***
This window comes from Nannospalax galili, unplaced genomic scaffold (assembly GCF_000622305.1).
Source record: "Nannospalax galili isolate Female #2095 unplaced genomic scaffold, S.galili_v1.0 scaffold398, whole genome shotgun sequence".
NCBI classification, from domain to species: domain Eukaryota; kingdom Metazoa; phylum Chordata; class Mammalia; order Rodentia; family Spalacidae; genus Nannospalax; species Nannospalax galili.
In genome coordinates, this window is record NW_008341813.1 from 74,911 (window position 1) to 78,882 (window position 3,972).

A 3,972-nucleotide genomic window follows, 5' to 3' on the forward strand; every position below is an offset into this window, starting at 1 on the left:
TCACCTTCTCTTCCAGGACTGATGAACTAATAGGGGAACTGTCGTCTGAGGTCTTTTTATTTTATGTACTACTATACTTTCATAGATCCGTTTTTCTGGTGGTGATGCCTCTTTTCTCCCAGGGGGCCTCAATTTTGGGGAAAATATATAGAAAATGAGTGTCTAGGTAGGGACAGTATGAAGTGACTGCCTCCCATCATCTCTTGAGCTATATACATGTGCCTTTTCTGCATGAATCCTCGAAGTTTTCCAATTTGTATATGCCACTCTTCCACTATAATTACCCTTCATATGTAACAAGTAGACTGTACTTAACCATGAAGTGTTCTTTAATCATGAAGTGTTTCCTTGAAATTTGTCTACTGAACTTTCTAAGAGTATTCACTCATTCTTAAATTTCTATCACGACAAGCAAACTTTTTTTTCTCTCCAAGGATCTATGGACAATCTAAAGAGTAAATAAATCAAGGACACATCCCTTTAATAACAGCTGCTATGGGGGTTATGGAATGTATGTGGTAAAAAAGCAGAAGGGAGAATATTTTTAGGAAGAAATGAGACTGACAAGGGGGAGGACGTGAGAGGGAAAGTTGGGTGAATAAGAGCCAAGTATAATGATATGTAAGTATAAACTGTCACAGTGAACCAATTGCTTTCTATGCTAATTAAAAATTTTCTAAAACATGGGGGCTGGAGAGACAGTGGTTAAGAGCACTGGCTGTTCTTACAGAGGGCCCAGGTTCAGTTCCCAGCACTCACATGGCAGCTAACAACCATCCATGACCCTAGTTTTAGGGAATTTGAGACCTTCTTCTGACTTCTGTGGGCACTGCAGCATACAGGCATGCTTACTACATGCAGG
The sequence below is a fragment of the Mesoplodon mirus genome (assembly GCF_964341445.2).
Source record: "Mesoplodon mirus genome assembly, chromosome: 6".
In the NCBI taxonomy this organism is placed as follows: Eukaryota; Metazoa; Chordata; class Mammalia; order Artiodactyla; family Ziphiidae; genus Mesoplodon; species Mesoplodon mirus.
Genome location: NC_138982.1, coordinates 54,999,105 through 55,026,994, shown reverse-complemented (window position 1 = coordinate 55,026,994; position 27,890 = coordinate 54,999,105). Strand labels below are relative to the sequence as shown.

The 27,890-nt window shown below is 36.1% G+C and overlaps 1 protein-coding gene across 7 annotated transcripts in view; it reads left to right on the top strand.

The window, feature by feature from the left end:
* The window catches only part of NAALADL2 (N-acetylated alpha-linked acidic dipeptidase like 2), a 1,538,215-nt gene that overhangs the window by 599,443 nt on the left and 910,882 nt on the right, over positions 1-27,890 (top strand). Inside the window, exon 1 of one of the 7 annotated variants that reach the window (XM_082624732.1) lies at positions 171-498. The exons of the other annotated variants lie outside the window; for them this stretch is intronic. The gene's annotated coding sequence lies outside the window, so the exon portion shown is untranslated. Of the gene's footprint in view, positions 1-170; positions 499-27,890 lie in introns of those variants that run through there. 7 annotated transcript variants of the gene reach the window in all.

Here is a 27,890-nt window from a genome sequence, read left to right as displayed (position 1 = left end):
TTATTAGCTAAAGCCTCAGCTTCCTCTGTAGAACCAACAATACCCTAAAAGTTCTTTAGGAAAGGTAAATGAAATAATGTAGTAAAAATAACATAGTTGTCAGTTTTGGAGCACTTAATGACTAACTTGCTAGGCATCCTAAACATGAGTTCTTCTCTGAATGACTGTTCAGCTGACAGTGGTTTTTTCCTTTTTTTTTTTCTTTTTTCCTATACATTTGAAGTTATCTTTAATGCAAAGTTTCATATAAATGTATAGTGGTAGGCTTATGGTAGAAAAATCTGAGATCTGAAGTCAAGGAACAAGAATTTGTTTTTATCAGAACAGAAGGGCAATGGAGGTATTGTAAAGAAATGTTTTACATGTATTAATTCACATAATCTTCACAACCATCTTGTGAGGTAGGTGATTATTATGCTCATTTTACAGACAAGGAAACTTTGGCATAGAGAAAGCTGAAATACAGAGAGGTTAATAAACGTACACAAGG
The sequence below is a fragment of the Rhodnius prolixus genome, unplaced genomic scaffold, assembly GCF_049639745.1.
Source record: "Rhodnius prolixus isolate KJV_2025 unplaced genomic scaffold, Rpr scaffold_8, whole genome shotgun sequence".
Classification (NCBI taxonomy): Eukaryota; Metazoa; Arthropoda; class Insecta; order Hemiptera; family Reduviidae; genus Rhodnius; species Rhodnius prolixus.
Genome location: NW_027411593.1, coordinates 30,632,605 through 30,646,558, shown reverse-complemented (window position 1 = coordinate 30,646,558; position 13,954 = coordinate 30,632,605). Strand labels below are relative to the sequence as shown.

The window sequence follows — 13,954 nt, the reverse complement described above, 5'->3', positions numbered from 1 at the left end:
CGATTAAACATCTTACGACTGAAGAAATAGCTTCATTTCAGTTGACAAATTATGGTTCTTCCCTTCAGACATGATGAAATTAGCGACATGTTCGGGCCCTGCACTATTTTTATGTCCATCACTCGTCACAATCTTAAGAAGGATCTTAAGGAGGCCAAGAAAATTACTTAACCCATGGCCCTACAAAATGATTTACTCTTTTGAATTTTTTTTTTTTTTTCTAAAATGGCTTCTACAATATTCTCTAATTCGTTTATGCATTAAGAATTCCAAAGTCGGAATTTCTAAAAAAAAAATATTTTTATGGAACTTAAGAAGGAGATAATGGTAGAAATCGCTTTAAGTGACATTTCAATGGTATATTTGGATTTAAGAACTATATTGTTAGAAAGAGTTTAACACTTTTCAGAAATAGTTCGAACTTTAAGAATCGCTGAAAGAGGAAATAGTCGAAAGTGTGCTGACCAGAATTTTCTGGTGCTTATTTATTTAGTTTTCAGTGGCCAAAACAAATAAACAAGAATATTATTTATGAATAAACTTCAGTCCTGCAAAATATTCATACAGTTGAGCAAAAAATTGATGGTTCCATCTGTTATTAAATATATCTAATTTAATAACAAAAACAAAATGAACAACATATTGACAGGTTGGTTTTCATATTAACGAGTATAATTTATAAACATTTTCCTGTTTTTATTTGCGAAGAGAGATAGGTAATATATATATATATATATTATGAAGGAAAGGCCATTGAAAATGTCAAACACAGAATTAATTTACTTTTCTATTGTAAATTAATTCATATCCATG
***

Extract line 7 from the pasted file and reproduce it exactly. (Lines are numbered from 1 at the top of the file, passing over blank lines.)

The sequence below is a fragment of the Mesoplodon mirus genome (assembly GCF_964341445.2).